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South Brunswick Hosts 4th Annual Islamic Games

by Arun Venugopal
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NEW YORK, NY June 01, 2010 — Over Memorial Day weekend, as the hordes descended in various states of undress upon the shores of New Jersey, about 1,600 Muslim athletes took a different tack: they headed inland to a nondescript high school sports complex in South Brunswick. They were there to participate in the 4th annual Islamic Games, the largest event of its kind in the country.

The event has attracted not only more athletes each year, but corporate sponsors as well. It was started by Salauddeen Nasarudeen, an ad man of Indo-Caribbean extract who seems equally comfortable in shorts and baseball cap as he is observing regular prayer.

"We try not to make it religious," he said of the Games. "We try to do something that is sporty, that is fun, that is exciting. We bring colors, we bring music--we bring sponsors! We do all this nice stuff. Because at the end of the day America is in a whirlpool of entertainment and Muslims are also in that whirlpool."

As he spoke, Arabic music floated over the lawns where the athletes competed in everything from soccer and tennis to cricket, arm wrestling and basketball. Nearby a pair of girls volleyball teams faced off across the net. The players on one team were dressed in jeans or track pants and wore long-sleeved T-shirts under matching black T-shirts. Everyone had covered their hair with headscarves. It was a warm day but if they were hot, they didn't let on.

"We're really good," one girl told me, giggling at her own bravado as her friends listened in and giggled in harmony. "We won first place volleyball every year. We don't know about this year, but Inshallah we'll do good."

A mother of one of the players, Fidaa Abuhaltam, was happy to be at the event. But she did worry about exposing the girls to the eyes of strangers.

"I'd rather have adults with them. Because Shaitan"--Satan--"is always there with us and we can always be misled in many ways. Even right now. I'm against the girls being out here. I'm not too happy that the girls are playing volleyball out. I rather have them inside. I believe we shouldn't be jumping too much."

That parental concern explains why some of the events--girls basketball and martial arts--were held indoors, off limits to any men. But the Islamic Games clearly fulfilled a need. This year registration was up by 20 percent overall, but among female athletes it was up 40 percent. Players and parents alike seemed reassured by the values of the event. That included the 1:30 pm prayer break, when hundreds of athletes and elders assembled on the football field and bowed down in the same direction, chanting "Allahu akbar."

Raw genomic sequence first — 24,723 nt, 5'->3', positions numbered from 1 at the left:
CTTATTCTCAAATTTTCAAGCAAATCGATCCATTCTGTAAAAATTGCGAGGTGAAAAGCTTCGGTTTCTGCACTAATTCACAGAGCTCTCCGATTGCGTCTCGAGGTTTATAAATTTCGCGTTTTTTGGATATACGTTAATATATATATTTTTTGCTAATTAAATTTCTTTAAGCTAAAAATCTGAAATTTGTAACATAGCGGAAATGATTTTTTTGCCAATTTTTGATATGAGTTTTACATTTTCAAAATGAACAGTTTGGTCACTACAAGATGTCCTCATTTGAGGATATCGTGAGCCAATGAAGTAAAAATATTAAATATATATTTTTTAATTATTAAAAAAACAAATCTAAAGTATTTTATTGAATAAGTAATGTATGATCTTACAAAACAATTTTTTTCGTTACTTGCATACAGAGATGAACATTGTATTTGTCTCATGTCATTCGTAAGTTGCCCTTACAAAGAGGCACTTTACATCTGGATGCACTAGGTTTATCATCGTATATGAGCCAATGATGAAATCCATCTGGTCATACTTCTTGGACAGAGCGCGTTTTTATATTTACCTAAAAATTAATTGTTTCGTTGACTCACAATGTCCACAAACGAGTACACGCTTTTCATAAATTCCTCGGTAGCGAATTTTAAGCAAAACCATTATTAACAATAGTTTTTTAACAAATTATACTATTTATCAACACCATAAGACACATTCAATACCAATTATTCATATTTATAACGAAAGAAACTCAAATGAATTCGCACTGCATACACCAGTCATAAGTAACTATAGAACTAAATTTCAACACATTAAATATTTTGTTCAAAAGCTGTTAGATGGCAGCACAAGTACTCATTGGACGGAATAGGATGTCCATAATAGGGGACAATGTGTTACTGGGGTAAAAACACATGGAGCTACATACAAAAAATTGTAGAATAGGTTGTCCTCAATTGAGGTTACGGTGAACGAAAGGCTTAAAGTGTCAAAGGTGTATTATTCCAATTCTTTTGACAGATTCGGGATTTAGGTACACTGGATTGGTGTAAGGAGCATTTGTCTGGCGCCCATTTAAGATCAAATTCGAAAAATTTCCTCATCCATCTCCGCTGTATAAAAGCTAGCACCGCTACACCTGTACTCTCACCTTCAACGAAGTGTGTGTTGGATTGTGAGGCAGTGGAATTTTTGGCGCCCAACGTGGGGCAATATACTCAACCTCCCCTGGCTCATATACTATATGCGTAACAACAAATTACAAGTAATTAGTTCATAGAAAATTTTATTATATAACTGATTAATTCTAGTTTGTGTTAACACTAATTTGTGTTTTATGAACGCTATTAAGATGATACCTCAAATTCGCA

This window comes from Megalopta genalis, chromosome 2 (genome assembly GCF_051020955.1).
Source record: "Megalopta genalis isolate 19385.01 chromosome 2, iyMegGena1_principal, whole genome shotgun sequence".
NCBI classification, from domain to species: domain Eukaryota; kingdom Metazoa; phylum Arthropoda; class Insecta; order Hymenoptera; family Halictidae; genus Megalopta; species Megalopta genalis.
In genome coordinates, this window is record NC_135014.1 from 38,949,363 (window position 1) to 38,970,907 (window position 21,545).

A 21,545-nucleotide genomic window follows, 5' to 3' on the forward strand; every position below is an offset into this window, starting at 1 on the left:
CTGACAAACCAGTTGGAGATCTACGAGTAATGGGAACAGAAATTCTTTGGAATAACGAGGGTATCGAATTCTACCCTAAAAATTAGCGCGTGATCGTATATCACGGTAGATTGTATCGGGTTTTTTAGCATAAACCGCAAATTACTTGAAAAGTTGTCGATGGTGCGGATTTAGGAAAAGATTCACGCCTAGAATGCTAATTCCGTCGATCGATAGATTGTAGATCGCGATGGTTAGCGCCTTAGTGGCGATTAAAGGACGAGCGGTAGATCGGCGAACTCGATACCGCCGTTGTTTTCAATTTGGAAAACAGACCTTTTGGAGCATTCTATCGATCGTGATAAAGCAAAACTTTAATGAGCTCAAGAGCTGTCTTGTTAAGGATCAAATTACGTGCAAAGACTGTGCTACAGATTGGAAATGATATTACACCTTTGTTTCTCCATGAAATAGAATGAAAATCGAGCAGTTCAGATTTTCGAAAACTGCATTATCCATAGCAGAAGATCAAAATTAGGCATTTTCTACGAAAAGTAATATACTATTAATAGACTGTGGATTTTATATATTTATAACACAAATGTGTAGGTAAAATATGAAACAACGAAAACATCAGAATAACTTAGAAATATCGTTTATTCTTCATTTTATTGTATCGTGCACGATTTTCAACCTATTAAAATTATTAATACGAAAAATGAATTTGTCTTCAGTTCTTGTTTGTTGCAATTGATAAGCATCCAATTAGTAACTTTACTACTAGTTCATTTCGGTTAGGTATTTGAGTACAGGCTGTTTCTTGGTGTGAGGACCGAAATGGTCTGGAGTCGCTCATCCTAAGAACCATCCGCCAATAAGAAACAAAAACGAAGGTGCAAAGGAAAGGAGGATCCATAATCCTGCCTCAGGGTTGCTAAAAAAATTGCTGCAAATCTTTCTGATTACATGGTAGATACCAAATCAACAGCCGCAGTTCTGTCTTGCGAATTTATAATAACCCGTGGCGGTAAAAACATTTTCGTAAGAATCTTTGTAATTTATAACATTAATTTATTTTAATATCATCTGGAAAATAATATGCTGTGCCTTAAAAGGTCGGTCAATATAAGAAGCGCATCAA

The diversity of the Islamic Games was fairly striking--the participants, according to organizers, came from 32 national backgrounds including the countries of South Asia, Indonesia, the Middle East, Africa and Bosnia. One person who stood out was a tall, blond, non-Muslim referee, Eric Hall. He felt that compared to mainstream sporting events, the Muslim athletes here were unfailingly polite.

"They feel they can sit down and talk to the person on the other team," he said, as players bopped a volleyball around him, "and say something to them that would be positive, instead of saying 'We lost, we won,' and going on to the next game."

He wasn't the only one to sense that difference between a mainstream sporting event and a Muslim one.

"Just yesterday I was in the park playing basketball with a bunch of non-Muslims," said Omowale Abdulwali, an African American who had converted from Christianity. "And they were cursing at one another, because they're upset about losing a game. Talking about their mothers and inviting each other to their private parts and all that. Us Muslims, we have the same competitive spirit, but we remain within the guidelines."

As the Games wound down, there were occasional scenes of celebration, as teams claimed their respective honors. One of them called themselves JB's Babyz (after their coach, JB) and had come from Westchester to compete in the Under 14 girls volleyball event. The girls excitedly posed with their trophy as their relatives snapped photos. One of them, Zubaida Kareemuddin, said her elders were initially worried the girls might get hurt playing volleyball. Eventually though, they too got in the spirit of the competition.

"They were praying for us all night and today," she said. "And even when we were playing the game, they were sitting there, all eager and they were praying for us. And it was really nice to see that. It just touched our hearts."

(Photos by Arun Venugopal)

 
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